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Owen v. Willett Truck Leasing Corp.

JULY 30, 1965.




Appeal from the Circuit Court of Cook County; the Hon. ALFRED J. CILELLA, Judge, presiding. Reversed and remanded.


Rehearing denied August 16, 1965.

An action to recover damages for wrongful death was brought by Mary Alice Owen, administratrix for the estate of her husband, Decius Owen, occasioned by the alleged negligence of defendant, Willett Truck Leasing Corporation, in leasing a defective truck. From a judgment entered on a jury verdict for plaintiff, defendant has taken this appeal. No questions are raised on the pleadings or the damages.

Defendant's theory is that the trial court erred in failing to grant either a mistrial or new trial in view of the numerous prejudicial errors committed during the course of trial by plaintiff's counsel, the cumulative effect of which was to deprive defendant of a fair and impartial trial. Defendant further contends that the trial court should have directed a verdict for it, or in the alternative, ordered a new trial, on the basis that plaintiff failed to adduce any evidence sustaining her cause of action.

Plaintiff maintains that the verdict is consistent with the manifest weight of the evidence, that no prejudicial error was committed and, accordingly, that the judgment should be affirmed.

Decius Owen died on September 26, 1955 when he was found pinned against a loading dock behind his unattended truck, about 11 a.m., at the Ken Warehouse and Cartage Company, located at Roosevelt Road and Sioux Line R.R. tracks. On the morning of September 26 Webb-Lynn leased for the day from defendant a 1955 Chevrolet truck weighing about 7,800 pounds. Webb-Lynn dispatched the decedent in this truck to the Ken Warehouse to pick up a load of paper skids weighing about 5,000 to 6,000 pounds. Decedent had completed loading the truck. There were no eye witnesses to the occurrence.

Plaintiff called as her witness one James Fotopoulis who, on the day in question, was a dispatcher in the office of Ken Warehouse. He testified that he heard a scream, ran out to the dock and saw decedent pinned between the rear of the truck and the dock. The truck was on a slight grade adjoining the loading dock with the engine running. He entered the cab, depressed the clutch with his left foot, put the truck in gear and drove it forward several feet. He then parked the truck on level ground, turned off the engine, engaged the hand brake and put the truck in gear. He saw the decedent lying on the ground and called for help. When asked on direct examination what the condition of the hand brake was as he moved the truck forward, he answered that he did not recall. Plaintiff's counsel then was allowed by the court to show to the witness a signed statement he had given to the police in October. After reading the statement he said that he did recall events of the occurrence. Asked then whether he recalled what he did with the emergency brake, he answered: "Must have removed it."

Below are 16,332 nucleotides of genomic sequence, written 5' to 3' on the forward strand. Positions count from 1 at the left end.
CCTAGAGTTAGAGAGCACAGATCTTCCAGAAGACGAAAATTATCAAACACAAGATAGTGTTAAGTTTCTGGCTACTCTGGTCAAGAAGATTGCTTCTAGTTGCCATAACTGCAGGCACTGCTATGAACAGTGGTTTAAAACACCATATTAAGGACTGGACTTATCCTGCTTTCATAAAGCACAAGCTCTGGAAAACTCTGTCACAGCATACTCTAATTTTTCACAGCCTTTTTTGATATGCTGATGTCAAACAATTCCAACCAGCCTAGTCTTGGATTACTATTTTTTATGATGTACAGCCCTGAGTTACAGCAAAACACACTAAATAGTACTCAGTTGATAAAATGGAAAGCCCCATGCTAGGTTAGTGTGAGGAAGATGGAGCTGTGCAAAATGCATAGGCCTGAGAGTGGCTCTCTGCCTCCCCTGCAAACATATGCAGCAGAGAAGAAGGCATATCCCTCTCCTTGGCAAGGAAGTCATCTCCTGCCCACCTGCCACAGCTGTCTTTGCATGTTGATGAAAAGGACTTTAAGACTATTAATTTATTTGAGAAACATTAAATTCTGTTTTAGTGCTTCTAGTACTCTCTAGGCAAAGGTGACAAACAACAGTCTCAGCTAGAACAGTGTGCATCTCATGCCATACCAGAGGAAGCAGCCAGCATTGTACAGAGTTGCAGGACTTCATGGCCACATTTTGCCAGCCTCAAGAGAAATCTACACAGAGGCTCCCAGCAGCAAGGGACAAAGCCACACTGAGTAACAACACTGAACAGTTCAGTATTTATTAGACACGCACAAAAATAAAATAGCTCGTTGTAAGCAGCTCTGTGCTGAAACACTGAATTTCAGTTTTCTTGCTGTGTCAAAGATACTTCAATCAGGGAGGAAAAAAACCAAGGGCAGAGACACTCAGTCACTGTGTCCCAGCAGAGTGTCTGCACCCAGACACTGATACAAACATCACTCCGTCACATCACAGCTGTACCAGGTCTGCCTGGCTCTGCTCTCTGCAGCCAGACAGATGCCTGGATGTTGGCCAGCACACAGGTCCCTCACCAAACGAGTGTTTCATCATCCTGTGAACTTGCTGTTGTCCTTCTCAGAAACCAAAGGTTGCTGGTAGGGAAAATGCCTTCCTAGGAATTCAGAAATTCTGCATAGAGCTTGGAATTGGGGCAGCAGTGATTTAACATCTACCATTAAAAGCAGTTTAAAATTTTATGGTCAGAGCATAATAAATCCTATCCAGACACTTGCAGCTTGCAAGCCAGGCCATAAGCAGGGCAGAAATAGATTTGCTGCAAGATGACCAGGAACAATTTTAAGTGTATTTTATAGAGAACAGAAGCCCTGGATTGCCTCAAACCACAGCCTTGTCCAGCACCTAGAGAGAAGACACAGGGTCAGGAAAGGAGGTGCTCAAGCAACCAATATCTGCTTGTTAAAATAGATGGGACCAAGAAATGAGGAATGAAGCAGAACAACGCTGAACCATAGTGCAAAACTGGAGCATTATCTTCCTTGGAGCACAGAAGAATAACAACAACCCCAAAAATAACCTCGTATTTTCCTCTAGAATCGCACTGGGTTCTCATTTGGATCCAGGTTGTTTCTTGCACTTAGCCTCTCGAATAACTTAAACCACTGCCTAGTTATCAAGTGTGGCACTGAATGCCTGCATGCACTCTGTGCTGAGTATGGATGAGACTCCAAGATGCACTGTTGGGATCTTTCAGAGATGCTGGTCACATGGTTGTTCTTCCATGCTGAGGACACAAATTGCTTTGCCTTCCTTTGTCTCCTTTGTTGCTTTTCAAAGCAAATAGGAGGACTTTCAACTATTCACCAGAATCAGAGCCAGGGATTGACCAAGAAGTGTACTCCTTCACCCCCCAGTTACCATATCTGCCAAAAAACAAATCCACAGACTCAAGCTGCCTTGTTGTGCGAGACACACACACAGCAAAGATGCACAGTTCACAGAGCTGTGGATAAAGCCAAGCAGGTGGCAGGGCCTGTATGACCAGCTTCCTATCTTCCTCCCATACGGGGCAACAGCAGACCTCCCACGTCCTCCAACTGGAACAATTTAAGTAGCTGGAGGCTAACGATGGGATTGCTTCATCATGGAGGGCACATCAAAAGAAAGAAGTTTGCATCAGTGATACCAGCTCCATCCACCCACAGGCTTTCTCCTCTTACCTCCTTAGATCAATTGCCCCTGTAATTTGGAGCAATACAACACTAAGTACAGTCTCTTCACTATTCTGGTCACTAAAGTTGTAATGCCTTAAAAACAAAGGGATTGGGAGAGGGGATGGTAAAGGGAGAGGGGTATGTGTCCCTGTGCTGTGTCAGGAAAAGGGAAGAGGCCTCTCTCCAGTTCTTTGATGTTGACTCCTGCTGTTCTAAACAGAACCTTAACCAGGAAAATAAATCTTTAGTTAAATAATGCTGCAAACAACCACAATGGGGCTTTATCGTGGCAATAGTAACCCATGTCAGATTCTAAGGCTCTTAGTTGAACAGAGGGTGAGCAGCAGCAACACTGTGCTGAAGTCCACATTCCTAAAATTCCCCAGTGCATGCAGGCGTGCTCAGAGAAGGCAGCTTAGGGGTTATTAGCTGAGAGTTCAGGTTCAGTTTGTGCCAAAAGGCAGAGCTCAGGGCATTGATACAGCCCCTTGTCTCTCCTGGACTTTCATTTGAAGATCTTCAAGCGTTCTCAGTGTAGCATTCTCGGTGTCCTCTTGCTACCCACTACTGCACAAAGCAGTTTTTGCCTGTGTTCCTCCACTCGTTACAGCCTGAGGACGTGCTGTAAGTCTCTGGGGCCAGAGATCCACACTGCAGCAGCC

Officer James Forrestal of the Chicago Police Department Accident Prevention Bureau, called by plaintiff, testified that he arrived at the scene with officer McMahon and proceeded to take photographs, to conduct tests of the truck's hand brake and to complete his official accident report. He noticed nothing unusual about the hand brake and determined from his operation of the truck and the tests he performed that the hand brake functioned perfectly. A fire department ambulance and emergency crew then arrived and decedent was removed to St. Luke's Hospital.